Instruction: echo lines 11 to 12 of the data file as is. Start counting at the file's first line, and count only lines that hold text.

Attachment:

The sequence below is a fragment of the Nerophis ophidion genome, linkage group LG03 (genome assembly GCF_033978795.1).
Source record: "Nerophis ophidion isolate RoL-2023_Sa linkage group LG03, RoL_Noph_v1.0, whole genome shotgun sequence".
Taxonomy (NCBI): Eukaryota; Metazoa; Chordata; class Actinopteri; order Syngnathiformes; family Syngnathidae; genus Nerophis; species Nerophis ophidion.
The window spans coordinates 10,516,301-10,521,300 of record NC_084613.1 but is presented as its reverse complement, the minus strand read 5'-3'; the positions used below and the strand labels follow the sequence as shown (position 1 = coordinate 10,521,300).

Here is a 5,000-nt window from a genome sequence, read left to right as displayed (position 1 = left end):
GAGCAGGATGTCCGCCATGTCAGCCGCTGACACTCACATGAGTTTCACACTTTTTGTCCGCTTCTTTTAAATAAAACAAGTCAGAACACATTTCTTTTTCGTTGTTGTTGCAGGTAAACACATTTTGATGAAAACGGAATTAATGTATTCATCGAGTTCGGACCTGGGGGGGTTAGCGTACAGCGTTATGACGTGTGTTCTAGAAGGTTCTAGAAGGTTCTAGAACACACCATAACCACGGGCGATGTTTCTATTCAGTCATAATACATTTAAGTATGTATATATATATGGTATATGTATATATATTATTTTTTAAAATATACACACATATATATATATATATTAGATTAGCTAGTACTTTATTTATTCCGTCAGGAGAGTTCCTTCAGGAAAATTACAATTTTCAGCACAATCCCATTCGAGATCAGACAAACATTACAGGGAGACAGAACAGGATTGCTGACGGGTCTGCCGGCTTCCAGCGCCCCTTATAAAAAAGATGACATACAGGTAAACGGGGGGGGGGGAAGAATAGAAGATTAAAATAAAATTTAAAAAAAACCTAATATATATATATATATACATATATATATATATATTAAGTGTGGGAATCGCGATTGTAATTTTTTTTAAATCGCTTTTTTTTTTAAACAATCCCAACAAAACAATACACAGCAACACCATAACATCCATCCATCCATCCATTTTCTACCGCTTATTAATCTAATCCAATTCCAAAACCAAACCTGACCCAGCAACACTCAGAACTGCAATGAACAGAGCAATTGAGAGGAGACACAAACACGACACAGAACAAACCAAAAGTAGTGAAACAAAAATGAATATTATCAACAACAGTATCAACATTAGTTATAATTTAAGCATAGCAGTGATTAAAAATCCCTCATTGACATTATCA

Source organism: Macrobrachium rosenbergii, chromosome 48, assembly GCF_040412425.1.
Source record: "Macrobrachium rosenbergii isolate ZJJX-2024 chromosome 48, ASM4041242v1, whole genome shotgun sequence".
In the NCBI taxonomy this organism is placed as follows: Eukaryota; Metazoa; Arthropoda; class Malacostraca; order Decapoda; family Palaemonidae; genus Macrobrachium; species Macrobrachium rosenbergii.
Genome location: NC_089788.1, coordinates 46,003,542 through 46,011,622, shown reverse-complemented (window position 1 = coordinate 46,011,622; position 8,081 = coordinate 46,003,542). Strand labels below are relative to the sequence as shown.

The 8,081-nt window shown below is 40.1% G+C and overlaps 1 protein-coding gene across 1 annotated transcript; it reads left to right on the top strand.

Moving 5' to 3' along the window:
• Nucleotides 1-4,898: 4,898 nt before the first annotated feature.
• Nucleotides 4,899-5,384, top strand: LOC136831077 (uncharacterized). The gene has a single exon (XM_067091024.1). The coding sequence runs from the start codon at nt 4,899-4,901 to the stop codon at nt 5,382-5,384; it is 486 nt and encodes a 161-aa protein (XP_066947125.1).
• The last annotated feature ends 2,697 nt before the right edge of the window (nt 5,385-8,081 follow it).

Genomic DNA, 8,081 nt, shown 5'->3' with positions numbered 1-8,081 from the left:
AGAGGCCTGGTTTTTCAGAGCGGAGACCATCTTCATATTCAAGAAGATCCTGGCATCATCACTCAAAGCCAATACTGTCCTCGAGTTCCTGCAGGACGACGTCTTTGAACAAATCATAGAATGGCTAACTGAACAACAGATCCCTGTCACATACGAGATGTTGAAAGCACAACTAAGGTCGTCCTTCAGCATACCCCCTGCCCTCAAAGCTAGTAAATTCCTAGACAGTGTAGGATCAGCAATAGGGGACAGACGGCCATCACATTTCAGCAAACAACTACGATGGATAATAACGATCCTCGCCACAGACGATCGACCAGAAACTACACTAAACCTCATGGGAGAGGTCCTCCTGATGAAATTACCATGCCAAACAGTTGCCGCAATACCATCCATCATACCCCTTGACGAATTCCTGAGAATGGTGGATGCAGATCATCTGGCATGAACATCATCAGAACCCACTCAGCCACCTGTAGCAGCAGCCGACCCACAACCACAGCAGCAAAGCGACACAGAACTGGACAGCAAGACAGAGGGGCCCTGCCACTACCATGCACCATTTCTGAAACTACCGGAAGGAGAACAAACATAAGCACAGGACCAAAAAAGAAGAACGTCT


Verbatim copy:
The 8,081-nt window shown below is 40.1% G+C and overlaps 1 protein-coding gene across 1 annotated transcript; it reads left to right on the top strand.

Moving 5' to 3' along the window: